Anne Arundel county school officials say Meade High School will soon be the site of their first curriculum developed to meet the demand for a much-needed cybersecurity workforce, according to HometownAnnapolis.com.
Uncovering the plan last week during a forum on the regional impact on cybersecurity, county school officials said they expect to debut the curriculum in the fall.
William Sheppard, a coordinator of the school’s homeland security signature program, said the initial “cyber flavored” curriculum will feature four hybrid courses that blend cybersecurity and existing computer classes.
“This is making true change – not only in the curriculum but also in the excitement level and enthusiasm of the students and the work force connections,” said Richard Burger, who leads the signature program support team in county schools.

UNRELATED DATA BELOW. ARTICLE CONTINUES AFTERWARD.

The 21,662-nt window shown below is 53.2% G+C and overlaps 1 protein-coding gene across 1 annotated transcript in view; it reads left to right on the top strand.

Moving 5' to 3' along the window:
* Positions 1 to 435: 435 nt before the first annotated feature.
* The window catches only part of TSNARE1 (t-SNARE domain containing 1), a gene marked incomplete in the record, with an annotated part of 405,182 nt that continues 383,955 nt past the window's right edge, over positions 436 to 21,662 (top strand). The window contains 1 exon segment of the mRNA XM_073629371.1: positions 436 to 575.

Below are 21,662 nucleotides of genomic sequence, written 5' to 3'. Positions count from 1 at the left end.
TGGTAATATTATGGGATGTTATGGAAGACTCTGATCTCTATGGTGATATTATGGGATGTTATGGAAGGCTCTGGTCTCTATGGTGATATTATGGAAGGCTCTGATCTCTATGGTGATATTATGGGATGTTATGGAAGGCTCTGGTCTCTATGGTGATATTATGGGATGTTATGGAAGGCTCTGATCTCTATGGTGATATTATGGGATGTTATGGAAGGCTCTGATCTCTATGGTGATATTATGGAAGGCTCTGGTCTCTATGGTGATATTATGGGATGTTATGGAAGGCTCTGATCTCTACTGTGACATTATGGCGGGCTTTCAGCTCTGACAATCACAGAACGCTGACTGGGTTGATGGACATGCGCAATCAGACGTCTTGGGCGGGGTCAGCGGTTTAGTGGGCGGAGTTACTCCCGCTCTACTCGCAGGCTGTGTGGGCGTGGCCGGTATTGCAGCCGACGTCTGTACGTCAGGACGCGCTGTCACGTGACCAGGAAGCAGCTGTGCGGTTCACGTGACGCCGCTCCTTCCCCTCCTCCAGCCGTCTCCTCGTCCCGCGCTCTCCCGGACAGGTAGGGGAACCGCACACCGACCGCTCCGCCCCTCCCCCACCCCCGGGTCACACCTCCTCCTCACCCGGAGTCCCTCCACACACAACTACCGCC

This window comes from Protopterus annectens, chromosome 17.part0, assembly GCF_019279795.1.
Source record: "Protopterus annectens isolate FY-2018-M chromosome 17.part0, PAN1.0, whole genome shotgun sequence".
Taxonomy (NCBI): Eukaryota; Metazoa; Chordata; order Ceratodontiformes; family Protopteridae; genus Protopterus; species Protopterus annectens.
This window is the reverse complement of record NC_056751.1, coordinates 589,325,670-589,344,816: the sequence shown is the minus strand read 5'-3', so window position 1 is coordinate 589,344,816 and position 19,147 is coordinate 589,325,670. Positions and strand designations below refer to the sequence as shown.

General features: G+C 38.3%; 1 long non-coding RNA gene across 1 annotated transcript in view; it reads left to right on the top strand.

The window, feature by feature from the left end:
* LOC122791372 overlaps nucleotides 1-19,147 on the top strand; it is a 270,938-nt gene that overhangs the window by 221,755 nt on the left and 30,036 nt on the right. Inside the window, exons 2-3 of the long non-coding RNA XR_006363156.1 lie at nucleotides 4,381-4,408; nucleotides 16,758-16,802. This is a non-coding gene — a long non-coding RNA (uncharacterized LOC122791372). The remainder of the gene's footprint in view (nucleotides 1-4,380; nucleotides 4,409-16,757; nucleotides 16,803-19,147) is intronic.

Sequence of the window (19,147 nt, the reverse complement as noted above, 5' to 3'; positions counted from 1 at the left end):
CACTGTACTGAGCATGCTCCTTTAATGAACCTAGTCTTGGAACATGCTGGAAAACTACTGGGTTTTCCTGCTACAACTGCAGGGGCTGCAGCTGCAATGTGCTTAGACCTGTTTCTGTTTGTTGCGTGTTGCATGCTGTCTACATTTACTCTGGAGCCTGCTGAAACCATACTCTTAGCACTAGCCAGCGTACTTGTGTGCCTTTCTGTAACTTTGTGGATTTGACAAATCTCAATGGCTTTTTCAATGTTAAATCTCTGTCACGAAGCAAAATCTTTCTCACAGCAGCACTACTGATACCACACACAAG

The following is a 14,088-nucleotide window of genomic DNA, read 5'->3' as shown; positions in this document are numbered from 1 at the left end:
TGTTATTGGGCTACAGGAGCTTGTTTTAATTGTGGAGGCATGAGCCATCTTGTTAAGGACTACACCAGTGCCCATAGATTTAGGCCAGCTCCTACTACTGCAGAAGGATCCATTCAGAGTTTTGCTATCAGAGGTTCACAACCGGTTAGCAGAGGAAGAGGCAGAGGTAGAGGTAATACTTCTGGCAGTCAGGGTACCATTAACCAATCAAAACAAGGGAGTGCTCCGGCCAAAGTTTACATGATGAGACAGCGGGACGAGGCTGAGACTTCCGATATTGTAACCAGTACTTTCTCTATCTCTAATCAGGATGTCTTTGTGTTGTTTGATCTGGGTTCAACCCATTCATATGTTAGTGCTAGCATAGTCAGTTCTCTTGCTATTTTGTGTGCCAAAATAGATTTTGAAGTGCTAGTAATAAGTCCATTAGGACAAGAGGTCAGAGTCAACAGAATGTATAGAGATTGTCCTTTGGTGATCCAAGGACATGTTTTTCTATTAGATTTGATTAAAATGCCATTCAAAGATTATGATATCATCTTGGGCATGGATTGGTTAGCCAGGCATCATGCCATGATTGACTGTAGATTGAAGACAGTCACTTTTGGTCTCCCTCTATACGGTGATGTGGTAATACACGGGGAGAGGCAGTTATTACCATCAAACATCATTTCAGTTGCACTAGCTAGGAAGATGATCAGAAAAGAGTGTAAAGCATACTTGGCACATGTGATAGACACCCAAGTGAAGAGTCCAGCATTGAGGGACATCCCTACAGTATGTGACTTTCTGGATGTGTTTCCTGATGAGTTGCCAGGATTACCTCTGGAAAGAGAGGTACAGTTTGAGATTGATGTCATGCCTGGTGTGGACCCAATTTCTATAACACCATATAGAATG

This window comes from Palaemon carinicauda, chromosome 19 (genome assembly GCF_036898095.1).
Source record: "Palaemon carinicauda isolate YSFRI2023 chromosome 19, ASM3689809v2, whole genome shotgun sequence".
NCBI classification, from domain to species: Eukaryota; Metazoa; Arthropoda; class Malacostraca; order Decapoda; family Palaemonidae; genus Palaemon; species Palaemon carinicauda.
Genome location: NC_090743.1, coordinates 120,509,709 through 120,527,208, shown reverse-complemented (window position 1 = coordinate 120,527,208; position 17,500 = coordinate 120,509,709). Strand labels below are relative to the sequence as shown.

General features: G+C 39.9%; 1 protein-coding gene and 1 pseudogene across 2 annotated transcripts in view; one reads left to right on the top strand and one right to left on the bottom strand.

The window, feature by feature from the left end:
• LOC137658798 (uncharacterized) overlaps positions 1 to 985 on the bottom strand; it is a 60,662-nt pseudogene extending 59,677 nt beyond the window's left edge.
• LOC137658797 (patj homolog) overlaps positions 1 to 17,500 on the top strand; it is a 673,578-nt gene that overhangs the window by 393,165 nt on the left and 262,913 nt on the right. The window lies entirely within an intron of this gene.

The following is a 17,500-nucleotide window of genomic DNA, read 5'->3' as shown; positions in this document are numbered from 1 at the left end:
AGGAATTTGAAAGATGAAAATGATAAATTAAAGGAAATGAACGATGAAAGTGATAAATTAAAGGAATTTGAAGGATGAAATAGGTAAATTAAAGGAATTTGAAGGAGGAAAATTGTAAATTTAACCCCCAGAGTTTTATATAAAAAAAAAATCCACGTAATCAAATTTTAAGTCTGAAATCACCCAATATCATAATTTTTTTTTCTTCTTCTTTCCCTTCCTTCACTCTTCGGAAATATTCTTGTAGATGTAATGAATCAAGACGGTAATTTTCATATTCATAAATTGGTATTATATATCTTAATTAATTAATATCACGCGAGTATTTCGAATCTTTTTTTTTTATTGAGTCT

Sheppard and Burger talked about the new classes at the forum, where more than 300 government, education and private sector officials convened to discuss the impact of cybersecurity and tech fields on education, job growth and the overall economy.
Despite the potential job growth, fewer students are studying math and science after high school, NSA Chief of Staff Deborah A. Bonanni said, calling the problem a “diversity issue and a national education crisis.”
The cyber curriculum at Meade High could prove to be a vital step in the right direction to solving that issue, Burger said. While the curriculum will be introduced at Meade, it could be expanded to other schools.
“This could be applied to any school’s program,” he said. “Looking forward countywide, we would absolutely like to believe there was a point where the curriculum could be shared.”